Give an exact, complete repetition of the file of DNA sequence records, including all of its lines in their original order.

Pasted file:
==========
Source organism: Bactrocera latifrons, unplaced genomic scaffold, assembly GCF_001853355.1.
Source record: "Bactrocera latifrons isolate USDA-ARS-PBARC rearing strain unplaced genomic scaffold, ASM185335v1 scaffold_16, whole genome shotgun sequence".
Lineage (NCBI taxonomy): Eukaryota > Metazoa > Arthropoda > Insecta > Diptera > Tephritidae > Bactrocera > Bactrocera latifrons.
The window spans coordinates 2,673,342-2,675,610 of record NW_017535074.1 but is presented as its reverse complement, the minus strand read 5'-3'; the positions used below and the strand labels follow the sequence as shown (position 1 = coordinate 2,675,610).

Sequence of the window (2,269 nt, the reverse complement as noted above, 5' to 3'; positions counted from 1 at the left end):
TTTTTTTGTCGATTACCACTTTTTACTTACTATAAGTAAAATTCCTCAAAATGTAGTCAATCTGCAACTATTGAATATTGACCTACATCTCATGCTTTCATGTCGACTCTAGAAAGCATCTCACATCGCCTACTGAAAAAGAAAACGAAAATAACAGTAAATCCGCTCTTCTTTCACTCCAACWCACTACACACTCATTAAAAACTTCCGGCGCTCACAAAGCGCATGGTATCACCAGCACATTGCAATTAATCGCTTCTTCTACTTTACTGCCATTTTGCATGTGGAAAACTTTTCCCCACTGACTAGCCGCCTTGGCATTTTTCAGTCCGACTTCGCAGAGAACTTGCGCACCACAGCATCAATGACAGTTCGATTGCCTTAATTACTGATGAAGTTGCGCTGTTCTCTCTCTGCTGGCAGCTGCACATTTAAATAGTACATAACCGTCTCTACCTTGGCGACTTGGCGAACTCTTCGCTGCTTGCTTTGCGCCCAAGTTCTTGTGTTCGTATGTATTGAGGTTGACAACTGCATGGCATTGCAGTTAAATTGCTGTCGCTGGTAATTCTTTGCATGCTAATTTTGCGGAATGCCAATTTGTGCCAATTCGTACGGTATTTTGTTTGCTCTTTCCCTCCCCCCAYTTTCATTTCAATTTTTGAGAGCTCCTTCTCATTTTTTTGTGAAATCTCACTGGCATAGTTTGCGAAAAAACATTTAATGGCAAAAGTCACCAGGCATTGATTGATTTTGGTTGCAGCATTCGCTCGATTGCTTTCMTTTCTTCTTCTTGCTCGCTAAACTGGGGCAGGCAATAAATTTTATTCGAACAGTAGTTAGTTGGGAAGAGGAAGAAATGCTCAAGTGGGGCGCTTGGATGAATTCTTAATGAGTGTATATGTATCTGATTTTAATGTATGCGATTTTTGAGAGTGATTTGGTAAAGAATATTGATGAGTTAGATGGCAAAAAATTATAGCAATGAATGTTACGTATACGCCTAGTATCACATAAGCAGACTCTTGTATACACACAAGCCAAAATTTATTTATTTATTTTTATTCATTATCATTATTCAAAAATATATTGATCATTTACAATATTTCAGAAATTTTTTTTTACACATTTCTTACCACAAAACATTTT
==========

Source organism: Bactrocera latifrons, unplaced genomic scaffold, assembly GCF_001853355.1.
Source record: "Bactrocera latifrons isolate USDA-ARS-PBARC rearing strain unplaced genomic scaffold, ASM185335v1 scaffold_16, whole genome shotgun sequence".
Lineage (NCBI taxonomy): Eukaryota > Metazoa > Arthropoda > Insecta > Diptera > Tephritidae > Bactrocera > Bactrocera latifrons.
The window spans coordinates 2,673,342-2,675,610 of record NW_017535074.1 but is presented as its reverse complement, the minus strand read 5'-3'; the positions used below and the strand labels follow the sequence as shown (position 1 = coordinate 2,675,610).

Sequence of the window (2,269 nt, the reverse complement as noted above, 5' to 3'; positions counted from 1 at the left end):
TTTTTTTGTCGATTACCACTTTTTACTTACTATAAGTAAAATTCCTCAAAATGTAGTCAATCTGCAACTATTGAATATTGACCTACATCTCATGCTTTCATGTCGACTCTAGAAAGCATCTCACATCGCCTACTGAAAAAGAAAACGAAAATAACAGTAAATCCGCTCTTCTTTCACTCCAACWCACTACACACTCATTAAAAACTTCCGGCGCTCACAAAGCGCATGGTATCACCAGCACATTGCAATTAATCGCTTCTTCTACTTTACTGCCATTTTGCATGTGGAAAACTTTTCCCCACTGACTAGCCGCCTTGGCATTTTTCAGTCCGACTTCGCAGAGAACTTGCGCACCACAGCATCAATGACAGTTCGATTGCCTTAATTACTGATGAAGTTGCGCTGTTCTCTCTCTGCTGGCAGCTGCACATTTAAATAGTACATAACCGTCTCTACCTTGGCGACTTGGCGAACTCTTCGCTGCTTGCTTTGCGCCCAAGTTCTTGTGTTCGTATGTATTGAGGTTGACAACTGCATGGCATTGCAGTTAAATTGCTGTCGCTGGTAATTCTTTGCATGCTAATTTTGCGGAATGCCAATTTGTGCCAATTCGTACGGTATTTTGTTTGCTCTTTCCCTCCCCCCAYTTTCATTTCAATTTTTGAGAGCTCCTTCTCATTTTTTTGTGAAATCTCACTGGCATAGTTTGCGAAAAAACATTTAATGGCAAAAGTCACCAGGCATTGATTGATTTTGGTTGCAGCATTCGCTCGATTGCTTTCMTTTCTTCTTCTTGCTCGCTAAACTGGGGCAGGCAATAAATTTTATTCGAACAGTAGTTAGTTGGGAAGAGGAAGAAATGCTCAAGTGGGGCGCTTGGATGAATTCTTAATGAGTGTATATGTATCTGATTTTAATGTATGCGATTTTTGAGAGTGATTTGGTAAAGAATATTGATGAGTTAGATGGCAAAAAATTATAGCAATGAATGTTACGTATACGCCTAGTATCACATAAGCAGACTCTTGTATACACACAAGCCAAAATTTATTTATTTATTTTTATTCATTATCATTATTCAAAAATATATTGATCATTTACAATATTTCAGAAATTTTTTTTTACACATTTCTTACCACAAAACATTTT